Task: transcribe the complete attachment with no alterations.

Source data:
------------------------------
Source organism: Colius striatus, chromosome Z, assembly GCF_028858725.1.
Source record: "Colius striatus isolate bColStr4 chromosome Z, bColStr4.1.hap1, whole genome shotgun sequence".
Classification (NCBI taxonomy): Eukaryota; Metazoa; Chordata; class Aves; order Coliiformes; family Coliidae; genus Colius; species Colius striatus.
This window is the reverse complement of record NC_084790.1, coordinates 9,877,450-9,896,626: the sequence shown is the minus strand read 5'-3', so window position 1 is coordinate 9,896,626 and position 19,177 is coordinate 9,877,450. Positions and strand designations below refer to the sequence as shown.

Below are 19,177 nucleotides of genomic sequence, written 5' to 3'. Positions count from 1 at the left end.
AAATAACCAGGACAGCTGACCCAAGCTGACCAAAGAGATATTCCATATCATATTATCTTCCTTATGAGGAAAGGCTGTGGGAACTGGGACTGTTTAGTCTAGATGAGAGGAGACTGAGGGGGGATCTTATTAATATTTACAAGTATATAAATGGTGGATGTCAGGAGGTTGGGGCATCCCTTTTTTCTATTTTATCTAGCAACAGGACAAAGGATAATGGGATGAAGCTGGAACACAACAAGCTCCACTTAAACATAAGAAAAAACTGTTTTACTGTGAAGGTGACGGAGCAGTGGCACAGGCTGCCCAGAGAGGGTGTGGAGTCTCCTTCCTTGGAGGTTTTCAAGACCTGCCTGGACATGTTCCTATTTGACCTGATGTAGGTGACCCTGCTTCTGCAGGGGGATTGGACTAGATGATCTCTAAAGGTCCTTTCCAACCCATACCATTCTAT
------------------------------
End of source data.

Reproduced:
Source organism: Colius striatus, chromosome Z, assembly GCF_028858725.1.
Source record: "Colius striatus isolate bColStr4 chromosome Z, bColStr4.1.hap1, whole genome shotgun sequence".
Classification (NCBI taxonomy): Eukaryota; Metazoa; Chordata; class Aves; order Coliiformes; family Coliidae; genus Colius; species Colius striatus.
This window is the reverse complement of record NC_084790.1, coordinates 9,877,450-9,896,626: the sequence shown is the minus strand read 5'-3', so window position 1 is coordinate 9,896,626 and position 19,177 is coordinate 9,877,450. Positions and strand designations below refer to the sequence as shown.

Below are 19,177 nucleotides of genomic sequence, written 5' to 3'. Positions count from 1 at the left end.
AAATAACCAGGACAGCTGACCCAAGCTGACCAAAGAGATATTCCATATCATATTATCTTCCTTATGAGGAAAGGCTGTGGGAACTGGGACTGTTTAGTCTAGATGAGAGGAGACTGAGGGGGGATCTTATTAATATTTACAAGTATATAAATGGTGGATGTCAGGAGGTTGGGGCATCCCTTTTTTCTATTTTATCTAGCAACAGGACAAAGGATAATGGGATGAAGCTGGAACACAACAAGCTCCACTTAAACATAAGAAAAAACTGTTTTACTGTGAAGGTGACGGAGCAGTGGCACAGGCTGCCCAGAGAGGGTGTGGAGTCTCCTTCCTTGGAGGTTTTCAAGACCTGCCTGGACATGTTCCTATTTGACCTGATGTAGGTGACCCTGCTTCTGCAGGGGGATTGGACTAGATGATCTCTAAAGGTCCTTTCCAACCCATACCATTCTAT